The story follows Maeda Fumika, a reporter from a weekly magazine, who commits a blunder on the job and is transferred from the entertainment gossip section to the daily life section. She teams up with veteran reporter Kameyama Takako to depict the personal struggles of women which aren't considered newsworthy. (Source: Sneakernight at MyDramaList) Edit Translation
- magyar / magyar nyelv
- עברית / עִבְרִית
Cast & Credits
Highly recommendedI thought of giving up after the first episode, which didn't seem well organized or interesting. I'm glad I didn't. It turned out to be one of the best drama series I have recently watched. Kitamura Yukiya is excellent in portraying a man, who wants to live as a woman after having married and fathered a daughter, and does so without annoying mannerisms to caricature his character. The scene of his getting re-acquainted with the daughter after seven (?) years is both touching and funny, calm but powerful. Nagasaku Hiromi is marvelous in playing the character, who always wears a smiling face to mask her wisdom, defiance, and pain. The story of redeeming herself over a hasty report that caused irreparable damages to her subject ten years ago is skillfully and convincingly told (a rare feat for a TV drama series involving a long time gap). The series also ends with another moving story to raise awareness and encourage action on the part of mass media to report truthfully and responsibly. Maiguma Katsuya gives credibility to the character of a boy friend torn between his love of the girl and his rivalry with her for being in the same business. Finally, Yoshine Kyoko has a perfect balance of dramatic and comic qualities to play her role, a young reporter with heart and commitment. Is there really a magazine office that is so relaxing and friendly?
I changed my score for music. There is Bach in the background piano music, though not quite the tempo and version I would like, but it's still Bach!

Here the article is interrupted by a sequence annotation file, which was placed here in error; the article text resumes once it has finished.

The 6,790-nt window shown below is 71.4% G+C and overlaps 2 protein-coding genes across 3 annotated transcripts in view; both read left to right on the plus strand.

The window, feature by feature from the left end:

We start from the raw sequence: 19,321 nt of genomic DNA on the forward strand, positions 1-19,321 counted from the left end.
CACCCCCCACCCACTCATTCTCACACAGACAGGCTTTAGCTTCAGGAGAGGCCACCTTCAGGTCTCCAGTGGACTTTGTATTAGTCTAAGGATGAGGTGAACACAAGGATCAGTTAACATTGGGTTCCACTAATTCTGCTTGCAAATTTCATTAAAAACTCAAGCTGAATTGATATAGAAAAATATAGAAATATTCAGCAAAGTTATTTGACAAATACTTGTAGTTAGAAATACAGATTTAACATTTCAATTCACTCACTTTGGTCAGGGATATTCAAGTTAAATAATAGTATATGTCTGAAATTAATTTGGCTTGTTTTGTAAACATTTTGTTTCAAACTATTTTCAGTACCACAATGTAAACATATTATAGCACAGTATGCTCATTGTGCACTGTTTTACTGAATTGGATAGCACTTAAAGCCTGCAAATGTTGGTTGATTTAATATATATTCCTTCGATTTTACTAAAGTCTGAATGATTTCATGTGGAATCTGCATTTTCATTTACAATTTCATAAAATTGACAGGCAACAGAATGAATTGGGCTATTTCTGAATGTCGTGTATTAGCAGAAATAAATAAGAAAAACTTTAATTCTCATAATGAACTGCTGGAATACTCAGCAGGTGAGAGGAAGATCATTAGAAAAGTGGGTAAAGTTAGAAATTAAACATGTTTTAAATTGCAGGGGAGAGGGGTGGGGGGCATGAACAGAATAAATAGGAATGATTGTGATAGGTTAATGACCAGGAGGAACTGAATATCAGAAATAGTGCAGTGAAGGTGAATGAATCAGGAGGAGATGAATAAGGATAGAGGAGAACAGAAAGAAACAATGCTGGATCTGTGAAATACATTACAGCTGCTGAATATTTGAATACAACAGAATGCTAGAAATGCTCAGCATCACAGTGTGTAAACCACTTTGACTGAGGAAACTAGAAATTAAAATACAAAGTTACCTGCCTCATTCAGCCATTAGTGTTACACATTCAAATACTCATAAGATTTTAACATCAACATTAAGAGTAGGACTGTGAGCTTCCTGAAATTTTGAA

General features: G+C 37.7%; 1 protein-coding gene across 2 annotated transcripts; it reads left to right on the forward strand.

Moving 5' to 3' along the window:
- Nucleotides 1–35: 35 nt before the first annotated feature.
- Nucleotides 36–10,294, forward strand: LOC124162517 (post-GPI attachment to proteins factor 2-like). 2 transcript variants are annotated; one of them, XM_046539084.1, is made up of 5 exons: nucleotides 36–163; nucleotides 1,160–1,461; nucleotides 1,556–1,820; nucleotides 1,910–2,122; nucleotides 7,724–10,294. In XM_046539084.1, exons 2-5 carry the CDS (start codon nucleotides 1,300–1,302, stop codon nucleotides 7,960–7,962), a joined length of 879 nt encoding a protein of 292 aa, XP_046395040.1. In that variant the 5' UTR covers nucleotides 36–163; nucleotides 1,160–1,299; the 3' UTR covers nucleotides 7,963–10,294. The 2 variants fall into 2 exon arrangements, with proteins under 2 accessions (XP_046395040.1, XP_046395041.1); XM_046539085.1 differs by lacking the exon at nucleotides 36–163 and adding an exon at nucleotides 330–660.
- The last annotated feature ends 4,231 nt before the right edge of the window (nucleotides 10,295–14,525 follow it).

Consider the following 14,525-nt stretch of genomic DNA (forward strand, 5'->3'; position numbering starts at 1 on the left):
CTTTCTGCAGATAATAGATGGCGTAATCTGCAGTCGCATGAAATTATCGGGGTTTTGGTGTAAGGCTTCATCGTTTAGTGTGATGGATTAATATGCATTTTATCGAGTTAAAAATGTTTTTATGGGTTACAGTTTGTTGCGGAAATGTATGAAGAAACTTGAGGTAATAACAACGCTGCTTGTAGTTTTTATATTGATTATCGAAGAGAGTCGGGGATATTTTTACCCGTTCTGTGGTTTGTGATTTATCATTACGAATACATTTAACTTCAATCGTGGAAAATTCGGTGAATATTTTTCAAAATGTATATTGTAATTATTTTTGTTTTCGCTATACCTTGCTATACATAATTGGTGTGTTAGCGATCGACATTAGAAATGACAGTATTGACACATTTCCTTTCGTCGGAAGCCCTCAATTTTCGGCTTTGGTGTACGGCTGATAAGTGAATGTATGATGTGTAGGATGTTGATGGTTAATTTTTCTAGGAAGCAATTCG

Ordinary life problems can be the most interesting storiesI've seen a lot of people question the title of the drama, but how I see it it's pretty simple: The stories they cover are close to everyday life and affect normal people with normal problems. Problems that happen in their 5m radius.
I loved pretty much everything about the drama. The stories they covered were well thought out and had depth. They were about normal people having everyday problems but they were all interesting in their own way. What made it even better was the absence of an antagonist. Usually these dramas about working women have some kind of stereotypical villain character that does everything in their power to hinder the main characters' growth/success. Be it some mysoginistic colleague, a power harassing boss or even the overambitious female colleague who spreads bad rumors behind someone else's back. Another thing that made me real happy was the absence of my most hated topic you see in every workplace drama about women, the marriage hunt. There are no goukons, no potential omiai partners, no pressure from friends and family to "settle down, find a good man and marry him" and no female colleague who dates another guy every second day and boasts how popular and cute she is. Over 35% (and rising) of working Japanese women don't care if they ever marry and want to be independent, so all the drama writers who write "working female centered plots" should go with the times instead of trying to project a certain image of women in the workplace.
The characters felt like normal people, both the ones working at the publisher and the people covered by the stories. A lot of Dramas have the bad habit to overdramatize characters' backstories or their problems, but this drama did a real good job showing that you don't need a tearjerker history to create an interesting character. It's probably redundant to add seeing how much I liked the drama and characters, but all the actresses and actors did a real good job in making me believe that's how they are even off camera and not that they're acting as someone who's like this.
The only subtraction why I didn't give a 10: I think the Yamabe character was boring most of the time and annoying the rest of it. To me he felt super bland and indifferent to everything. Especially his relationship with Fumika seemed like the question she asked him in Ep1, "are you just coming to my apartment because it's near the company?". Which made it worse was the end. Why did he break up with her? Because she was better at their job? Because he couldn't cope with the fact that it's his girlfriend who showed him how shallow his coverage is? Or was it that his job was just more important than her? It made him seem petty in addition to indifferent. Maybe I'm reading it wrong or too much into it, but if one of those reasons was why he left, then it's no wonder the majority of women in Japan still don't want a career (besides the fact they don't even get a chance to have one in most companies). It's probably still a real problem that a lot of (most) men can't cope with it when the women are better at their jobs, make more money or simply have more fun working. But, like I said, that's just my opinion and how I perceived his character.